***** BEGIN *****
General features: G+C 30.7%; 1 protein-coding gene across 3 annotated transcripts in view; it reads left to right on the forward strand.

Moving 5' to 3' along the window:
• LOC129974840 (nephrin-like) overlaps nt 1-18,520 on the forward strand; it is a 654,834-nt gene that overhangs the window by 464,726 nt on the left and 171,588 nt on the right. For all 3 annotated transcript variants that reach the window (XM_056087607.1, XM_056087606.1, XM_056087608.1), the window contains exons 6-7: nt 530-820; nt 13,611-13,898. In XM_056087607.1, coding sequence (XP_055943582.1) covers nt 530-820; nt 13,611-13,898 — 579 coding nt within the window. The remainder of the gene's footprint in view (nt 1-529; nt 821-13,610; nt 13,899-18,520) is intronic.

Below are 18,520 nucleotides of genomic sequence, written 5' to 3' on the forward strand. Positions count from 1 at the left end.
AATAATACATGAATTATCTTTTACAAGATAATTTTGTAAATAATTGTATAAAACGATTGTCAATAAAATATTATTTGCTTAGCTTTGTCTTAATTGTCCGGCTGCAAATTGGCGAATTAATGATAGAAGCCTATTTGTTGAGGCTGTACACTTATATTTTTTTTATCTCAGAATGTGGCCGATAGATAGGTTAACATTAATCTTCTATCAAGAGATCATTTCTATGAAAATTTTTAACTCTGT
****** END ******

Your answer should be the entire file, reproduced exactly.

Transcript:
General features: G+C 30.7%; 1 protein-coding gene across 3 annotated transcripts in view; it reads left to right on the forward strand.

Moving 5' to 3' along the window:
• LOC129974840 (nephrin-like) overlaps nt 1-18,520 on the forward strand; it is a 654,834-nt gene that overhangs the window by 464,726 nt on the left and 171,588 nt on the right. For all 3 annotated transcript variants that reach the window (XM_056087607.1, XM_056087606.1, XM_056087608.1), the window contains exons 6-7: nt 530-820; nt 13,611-13,898. In XM_056087607.1, coding sequence (XP_055943582.1) covers nt 530-820; nt 13,611-13,898 — 579 coding nt within the window. The remainder of the gene's footprint in view (nt 1-529; nt 821-13,610; nt 13,899-18,520) is intronic.

Below are 18,520 nucleotides of genomic sequence, written 5' to 3' on the forward strand. Positions count from 1 at the left end.
AATAATACATGAATTATCTTTTACAAGATAATTTTGTAAATAATTGTATAAAACGATTGTCAATAAAATATTATTTGCTTAGCTTTGTCTTAATTGTCCGGCTGCAAATTGGCGAATTAATGATAGAAGCCTATTTGTTGAGGCTGTACACTTATATTTTTTTTATCTCAGAATGTGGCCGATAGATAGGTTAACATTAATCTTCTATCAAGAGATCATTTCTATGAAAATTTTTAACTCTGT